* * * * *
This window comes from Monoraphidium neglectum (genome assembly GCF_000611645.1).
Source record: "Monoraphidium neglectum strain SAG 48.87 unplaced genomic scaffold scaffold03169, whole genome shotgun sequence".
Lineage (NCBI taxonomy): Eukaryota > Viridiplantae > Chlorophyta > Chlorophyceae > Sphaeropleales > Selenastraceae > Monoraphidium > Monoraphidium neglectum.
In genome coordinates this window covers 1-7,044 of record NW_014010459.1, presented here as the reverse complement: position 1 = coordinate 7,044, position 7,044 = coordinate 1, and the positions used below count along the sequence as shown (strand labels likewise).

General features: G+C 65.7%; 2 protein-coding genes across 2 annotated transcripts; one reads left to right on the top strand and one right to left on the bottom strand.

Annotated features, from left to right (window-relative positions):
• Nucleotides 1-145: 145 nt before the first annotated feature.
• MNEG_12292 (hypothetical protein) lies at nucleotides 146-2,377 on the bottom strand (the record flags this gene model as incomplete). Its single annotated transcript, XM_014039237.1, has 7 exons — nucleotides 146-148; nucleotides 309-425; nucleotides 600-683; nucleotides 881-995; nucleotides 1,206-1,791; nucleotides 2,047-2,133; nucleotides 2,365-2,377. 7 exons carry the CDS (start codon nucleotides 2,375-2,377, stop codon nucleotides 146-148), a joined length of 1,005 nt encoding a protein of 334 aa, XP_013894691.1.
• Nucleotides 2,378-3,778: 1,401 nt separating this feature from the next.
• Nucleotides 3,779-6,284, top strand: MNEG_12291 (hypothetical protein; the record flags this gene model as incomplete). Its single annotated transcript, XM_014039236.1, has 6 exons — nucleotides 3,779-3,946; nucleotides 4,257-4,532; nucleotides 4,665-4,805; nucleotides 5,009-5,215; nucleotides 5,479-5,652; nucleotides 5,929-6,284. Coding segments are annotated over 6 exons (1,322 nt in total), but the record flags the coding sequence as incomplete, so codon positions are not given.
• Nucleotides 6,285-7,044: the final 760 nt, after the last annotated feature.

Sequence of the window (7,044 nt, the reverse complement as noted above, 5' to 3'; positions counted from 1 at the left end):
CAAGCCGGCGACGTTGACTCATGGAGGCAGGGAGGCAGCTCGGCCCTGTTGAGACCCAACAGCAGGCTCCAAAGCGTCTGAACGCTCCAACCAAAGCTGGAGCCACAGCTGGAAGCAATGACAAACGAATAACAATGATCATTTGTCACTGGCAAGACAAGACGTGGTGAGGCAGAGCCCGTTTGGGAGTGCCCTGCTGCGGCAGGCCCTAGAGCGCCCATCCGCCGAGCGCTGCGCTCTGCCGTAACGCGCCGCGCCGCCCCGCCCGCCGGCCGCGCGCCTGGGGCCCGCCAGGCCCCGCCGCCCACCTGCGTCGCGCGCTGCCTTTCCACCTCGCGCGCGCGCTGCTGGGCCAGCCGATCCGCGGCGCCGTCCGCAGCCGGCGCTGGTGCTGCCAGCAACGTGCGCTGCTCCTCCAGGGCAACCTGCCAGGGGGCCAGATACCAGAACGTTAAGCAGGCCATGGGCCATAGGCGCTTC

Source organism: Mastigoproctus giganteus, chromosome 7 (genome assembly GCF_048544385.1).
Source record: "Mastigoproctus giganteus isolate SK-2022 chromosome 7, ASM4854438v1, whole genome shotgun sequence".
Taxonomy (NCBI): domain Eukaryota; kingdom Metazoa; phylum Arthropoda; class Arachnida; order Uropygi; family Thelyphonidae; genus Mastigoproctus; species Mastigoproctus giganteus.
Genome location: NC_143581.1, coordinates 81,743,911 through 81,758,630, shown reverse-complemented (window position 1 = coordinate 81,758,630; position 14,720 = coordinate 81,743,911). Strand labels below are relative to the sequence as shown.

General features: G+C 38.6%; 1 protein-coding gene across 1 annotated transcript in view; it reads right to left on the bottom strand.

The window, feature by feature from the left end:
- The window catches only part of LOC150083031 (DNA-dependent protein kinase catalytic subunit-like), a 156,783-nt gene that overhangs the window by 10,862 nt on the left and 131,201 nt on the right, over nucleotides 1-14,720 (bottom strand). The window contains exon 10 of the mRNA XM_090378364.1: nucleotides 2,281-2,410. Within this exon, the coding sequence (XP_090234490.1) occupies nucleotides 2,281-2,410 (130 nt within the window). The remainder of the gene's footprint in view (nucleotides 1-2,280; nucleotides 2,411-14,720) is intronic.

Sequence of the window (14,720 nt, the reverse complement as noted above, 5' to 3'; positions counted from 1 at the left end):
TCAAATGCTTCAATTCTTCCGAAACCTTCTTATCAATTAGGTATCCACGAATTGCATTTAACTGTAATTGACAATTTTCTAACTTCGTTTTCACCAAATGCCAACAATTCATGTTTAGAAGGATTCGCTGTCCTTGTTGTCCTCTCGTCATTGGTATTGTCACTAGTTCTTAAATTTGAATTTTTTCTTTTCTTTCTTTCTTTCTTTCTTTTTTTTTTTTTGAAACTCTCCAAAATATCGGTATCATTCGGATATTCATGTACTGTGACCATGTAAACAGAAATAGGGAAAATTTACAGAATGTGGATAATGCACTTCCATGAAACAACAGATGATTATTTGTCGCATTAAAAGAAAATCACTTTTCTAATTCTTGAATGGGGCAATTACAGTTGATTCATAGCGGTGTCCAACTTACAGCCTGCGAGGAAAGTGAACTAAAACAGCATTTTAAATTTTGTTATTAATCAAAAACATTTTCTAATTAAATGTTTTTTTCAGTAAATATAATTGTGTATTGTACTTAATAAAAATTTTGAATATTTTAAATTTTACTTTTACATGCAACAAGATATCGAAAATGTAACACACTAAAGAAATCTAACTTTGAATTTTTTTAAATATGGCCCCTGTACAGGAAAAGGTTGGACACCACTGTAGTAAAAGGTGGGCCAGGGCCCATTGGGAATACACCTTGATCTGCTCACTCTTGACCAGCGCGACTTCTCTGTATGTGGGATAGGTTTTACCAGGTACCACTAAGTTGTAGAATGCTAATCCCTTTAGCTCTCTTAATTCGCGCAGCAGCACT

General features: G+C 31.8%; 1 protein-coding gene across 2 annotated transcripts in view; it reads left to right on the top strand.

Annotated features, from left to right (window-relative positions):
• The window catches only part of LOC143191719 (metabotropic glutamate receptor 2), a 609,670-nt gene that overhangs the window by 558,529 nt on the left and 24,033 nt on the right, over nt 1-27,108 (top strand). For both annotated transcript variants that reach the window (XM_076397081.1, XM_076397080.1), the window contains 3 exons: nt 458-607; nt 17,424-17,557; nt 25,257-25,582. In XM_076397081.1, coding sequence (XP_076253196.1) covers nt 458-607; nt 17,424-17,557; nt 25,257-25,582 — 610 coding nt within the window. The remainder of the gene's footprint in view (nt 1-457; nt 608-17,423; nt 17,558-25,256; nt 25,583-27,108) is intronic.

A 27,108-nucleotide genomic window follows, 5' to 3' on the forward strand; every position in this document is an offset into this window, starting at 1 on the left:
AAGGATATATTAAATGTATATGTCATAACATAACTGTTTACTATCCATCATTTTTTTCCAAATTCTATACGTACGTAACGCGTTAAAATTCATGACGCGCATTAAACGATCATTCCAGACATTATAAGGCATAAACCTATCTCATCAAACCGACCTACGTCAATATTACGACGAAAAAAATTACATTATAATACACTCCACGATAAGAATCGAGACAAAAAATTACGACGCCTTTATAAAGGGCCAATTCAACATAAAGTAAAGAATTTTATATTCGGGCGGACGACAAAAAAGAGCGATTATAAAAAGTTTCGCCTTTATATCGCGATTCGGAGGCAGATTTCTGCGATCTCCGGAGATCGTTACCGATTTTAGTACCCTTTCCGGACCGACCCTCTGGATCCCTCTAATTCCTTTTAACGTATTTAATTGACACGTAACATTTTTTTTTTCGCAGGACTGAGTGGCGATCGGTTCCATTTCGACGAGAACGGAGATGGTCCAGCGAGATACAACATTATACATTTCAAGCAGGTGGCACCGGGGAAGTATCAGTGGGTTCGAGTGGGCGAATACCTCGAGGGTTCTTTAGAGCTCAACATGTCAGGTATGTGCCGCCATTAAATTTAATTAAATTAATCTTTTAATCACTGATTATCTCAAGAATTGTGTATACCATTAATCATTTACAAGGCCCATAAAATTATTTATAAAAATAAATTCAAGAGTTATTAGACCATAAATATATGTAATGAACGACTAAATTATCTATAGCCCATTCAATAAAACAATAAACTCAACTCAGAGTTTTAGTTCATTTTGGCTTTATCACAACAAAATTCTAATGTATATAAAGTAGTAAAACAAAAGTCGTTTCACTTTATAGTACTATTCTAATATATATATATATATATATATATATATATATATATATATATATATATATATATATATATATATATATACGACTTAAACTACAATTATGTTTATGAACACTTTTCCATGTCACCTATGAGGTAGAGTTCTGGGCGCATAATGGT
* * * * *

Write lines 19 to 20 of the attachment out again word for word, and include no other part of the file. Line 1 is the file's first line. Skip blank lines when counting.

The window, feature by feature from the left end:
- The window catches only part of LOC150083031 (DNA-dependent protein kinase catalytic subunit-like), a 156,783-nt gene that overhangs the window by 10,862 nt on the left and 131,201 nt on the right, over nucleotides 1-14,720 (bottom strand). The window contains exon 10 of the mRNA XM_090378364.1: nucleotides 2,281-2,410. Within this exon, the coding sequence (XP_090234490.1) occupies nucleotides 2,281-2,410 (130 nt within the window). The remainder of the gene's footprint in view (nucleotides 1-2,280; nucleotides 2,411-14,720) is intronic.